Crypto Borrowing and Lending
There are a number of different DeFi platforms and more are emerging every week. Leading applications allow users to take out a loan without revealing reams of personal identification documents to third parties.
Specific DeFi platforms are covered later in this article, but first is a step by step guide to taking out a DeFi loan in the world of cryptocurrency lending.
- Buy Ethereum on the crypto exchange of your choice
- Transfer the ETH to your personal Ethereum wallet (Metamask is popular)
- Visit a decentralized marketplace (DEX) to get the latest rates
- Connect your ETH wallet to the DEX or DeFi platform
- Convert the ETH into your choice of currency (DAI is popular)
- Use the DAI to earn interest or borrow other currencies
This is the basic premise of DeFi lending, it will vary of course with the platforms of choice and crypto assets used to lend and borrow. The Ethereum is essentially ‘locked up’ with a smart contract as collateral while the dollar-pegged stablecoin DAI can now be used to:
- Earn interest by lending the assets via third-party platforms
- Purchase additional assets as an extended form of margin trading
- Sell DAI into USD to pay for personal expenses
Another form of DeFi is SALT which stands for Secured Automated Lending Technology. It works on the same principles as DeFi but members need to join the platform in order to contribute, take out loans or provide crypto as collateral and earn.
Users buy a membership to the Salt Lending platform by purchasing its native crypto token, Salt. Members can then borrow funds from an extensive network of lenders that have put up Bitcoin, Ethereum, XRP or other crypto assets as collateral. However, substantial over-collateralization is needed to borrow large loans in fiat and there are associated interest rates to pay, just as traditional loans have.
There is certain terminology that will need to be familiarized with to understand how DeFi works; here are a few of the most common terms.
Stability Fee – applicable to DAI and payable on closure of loan in MKR.
Liquidation Price – price at which the loan will be liquidated, or ‘margin called’.
Liquidation Penalty – mandatory fee that is paid if the loan is force liquidated.
Collateralization Ratio – an indicator to see how leveraged the crypto wallet is.
Minimum Ratio – ratio at which loans will be force liquidated.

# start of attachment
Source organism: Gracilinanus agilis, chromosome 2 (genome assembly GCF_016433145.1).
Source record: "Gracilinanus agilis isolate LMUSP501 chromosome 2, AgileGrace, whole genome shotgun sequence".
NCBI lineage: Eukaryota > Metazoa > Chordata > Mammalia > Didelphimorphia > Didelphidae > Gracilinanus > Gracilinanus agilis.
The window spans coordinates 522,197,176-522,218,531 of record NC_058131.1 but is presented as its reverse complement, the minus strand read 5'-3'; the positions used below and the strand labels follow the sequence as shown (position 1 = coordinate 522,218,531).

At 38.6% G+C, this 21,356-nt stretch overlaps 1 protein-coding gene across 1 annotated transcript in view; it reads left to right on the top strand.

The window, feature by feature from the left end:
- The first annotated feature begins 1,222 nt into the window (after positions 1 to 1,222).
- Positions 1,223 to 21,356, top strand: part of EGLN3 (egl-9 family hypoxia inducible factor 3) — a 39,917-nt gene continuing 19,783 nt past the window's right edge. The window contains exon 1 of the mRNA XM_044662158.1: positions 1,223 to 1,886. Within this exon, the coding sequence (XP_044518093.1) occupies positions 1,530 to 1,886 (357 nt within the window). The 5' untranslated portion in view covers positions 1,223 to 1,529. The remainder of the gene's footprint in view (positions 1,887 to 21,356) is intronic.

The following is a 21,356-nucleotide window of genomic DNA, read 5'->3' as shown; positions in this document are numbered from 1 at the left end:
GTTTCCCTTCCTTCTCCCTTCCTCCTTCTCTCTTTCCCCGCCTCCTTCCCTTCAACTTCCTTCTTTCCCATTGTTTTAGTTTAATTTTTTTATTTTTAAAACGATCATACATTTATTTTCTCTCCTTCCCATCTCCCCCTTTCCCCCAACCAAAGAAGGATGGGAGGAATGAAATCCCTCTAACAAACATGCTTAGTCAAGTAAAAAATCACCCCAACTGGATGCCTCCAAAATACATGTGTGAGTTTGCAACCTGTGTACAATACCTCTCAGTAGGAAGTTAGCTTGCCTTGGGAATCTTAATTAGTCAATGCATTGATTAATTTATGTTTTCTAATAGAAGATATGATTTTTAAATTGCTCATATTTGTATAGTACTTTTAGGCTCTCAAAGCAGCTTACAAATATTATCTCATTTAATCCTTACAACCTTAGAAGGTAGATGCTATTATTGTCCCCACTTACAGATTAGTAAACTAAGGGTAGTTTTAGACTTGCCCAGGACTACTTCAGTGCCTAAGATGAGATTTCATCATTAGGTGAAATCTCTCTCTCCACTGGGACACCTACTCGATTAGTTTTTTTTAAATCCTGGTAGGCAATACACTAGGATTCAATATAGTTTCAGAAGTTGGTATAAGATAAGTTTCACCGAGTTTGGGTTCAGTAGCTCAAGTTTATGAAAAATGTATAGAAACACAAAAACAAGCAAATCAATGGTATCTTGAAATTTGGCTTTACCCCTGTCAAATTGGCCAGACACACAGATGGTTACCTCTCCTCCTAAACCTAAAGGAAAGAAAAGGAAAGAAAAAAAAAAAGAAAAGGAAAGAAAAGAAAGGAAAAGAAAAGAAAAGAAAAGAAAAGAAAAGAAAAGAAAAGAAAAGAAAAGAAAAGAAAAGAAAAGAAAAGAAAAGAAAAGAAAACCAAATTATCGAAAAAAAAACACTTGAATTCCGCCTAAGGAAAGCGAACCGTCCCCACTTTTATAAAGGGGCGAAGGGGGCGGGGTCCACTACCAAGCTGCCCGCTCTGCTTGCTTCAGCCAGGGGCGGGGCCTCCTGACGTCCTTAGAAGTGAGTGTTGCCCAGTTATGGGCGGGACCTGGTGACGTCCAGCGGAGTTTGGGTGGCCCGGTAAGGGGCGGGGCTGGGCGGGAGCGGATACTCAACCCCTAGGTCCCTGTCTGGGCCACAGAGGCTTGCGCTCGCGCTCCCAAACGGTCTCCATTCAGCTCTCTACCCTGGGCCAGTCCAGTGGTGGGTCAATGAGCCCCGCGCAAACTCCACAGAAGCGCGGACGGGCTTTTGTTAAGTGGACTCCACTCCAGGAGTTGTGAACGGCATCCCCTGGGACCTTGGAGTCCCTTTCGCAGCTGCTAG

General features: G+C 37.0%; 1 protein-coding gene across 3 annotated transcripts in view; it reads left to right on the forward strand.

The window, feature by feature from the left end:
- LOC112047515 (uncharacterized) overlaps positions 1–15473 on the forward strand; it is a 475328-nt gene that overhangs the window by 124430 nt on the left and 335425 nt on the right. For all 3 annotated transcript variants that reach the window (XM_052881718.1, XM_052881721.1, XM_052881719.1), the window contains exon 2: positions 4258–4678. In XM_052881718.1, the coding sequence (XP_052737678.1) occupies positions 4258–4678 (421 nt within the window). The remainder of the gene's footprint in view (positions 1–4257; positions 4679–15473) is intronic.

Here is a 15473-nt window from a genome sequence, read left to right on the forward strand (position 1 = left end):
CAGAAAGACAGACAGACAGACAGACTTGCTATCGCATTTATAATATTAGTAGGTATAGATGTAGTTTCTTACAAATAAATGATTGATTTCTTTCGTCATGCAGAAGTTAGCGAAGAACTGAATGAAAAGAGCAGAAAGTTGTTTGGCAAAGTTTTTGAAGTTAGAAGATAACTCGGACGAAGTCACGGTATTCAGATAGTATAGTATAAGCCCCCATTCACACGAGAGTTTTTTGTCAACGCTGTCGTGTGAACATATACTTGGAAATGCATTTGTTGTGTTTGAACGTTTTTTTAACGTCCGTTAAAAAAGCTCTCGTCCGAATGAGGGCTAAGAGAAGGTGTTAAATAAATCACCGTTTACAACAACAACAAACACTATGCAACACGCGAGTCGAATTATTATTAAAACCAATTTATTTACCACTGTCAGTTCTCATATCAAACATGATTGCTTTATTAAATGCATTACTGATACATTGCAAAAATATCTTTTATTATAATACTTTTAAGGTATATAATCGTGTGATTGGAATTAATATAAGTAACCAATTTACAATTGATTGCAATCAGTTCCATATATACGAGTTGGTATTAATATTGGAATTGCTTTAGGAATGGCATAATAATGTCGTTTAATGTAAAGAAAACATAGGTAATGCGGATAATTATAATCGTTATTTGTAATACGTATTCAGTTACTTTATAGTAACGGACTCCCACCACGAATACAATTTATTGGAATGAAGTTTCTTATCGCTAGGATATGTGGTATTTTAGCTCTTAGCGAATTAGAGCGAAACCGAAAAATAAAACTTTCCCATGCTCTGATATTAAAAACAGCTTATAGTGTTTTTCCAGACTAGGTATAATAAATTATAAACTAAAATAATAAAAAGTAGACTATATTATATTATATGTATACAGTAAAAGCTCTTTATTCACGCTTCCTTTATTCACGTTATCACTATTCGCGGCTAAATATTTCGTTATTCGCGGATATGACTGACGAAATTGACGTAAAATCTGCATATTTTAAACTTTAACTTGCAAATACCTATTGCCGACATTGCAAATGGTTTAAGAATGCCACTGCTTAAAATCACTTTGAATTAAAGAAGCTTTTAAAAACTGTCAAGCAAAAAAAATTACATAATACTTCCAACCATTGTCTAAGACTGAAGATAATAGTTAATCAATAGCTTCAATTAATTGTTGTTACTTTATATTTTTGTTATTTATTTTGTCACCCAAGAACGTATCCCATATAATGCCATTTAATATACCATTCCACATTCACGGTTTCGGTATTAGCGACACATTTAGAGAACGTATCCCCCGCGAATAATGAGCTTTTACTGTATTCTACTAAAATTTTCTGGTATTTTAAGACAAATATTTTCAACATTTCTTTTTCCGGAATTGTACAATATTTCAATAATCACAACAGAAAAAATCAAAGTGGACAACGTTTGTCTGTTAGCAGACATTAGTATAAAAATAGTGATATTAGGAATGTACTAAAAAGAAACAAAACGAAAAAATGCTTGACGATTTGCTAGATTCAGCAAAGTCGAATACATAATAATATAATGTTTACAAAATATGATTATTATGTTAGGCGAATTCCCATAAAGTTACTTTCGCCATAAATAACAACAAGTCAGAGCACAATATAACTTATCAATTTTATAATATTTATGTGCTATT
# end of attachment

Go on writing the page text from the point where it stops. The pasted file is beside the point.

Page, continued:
Collateralized Debt Protocol/Position – system governed by smart contracts enabling users to mint stablecoins in exchange for crypto assets held in escrow (current standard is MakerDAO and DAI).
Limit Order – a type of order to buy or sell an asset at the best available rate above or below a specified price (may not execute instantly).
Market Order – a type of order to buy or sell an asset at the best rate currently available (usually instant execution).
MakerDAO and DAI in Brief
Maker is currently the industry’s leading decentralized lending platform with over 50% market dominance according to Defipulse.com. The DAO stands for decentralized autonomous organization and Binance Research defines one as:
“An organizational form that coordinates the efforts and resources of members via an a priori binding, formalized, and transparent set of rules that are agreed upon in a multilateral fashion.”
Maker also creates DAI, a dollar-pegged stablecoin backed by crypto collateral and one of the foundations of the DeFi market.
The ecosystem is based on smart contracts that govern the stability of DAI. The core contract is called a collateralized debt position (CDP) which uses Ether deposits to issue DAI which can then be used for DeFi loans.
Once Ether is in the CDP smart contract, DAI creation can be carried out. The amount of DAI created is relative to how much Ether has been put into the CDP. The collateralization ratio is fixed but it can change over time. The following diagram simplifies the process for borrowing DAI [source].
If the price of Ethereum drops significantly, Maker tackles this by liquidating CDPs and auctioning off the ETH inside before the value of it is less than the amount of DAI it is backing. This happened on a large scale in March 2020 when the COVID-19 outbreak caused crypto markets to crash.
What is a DEX?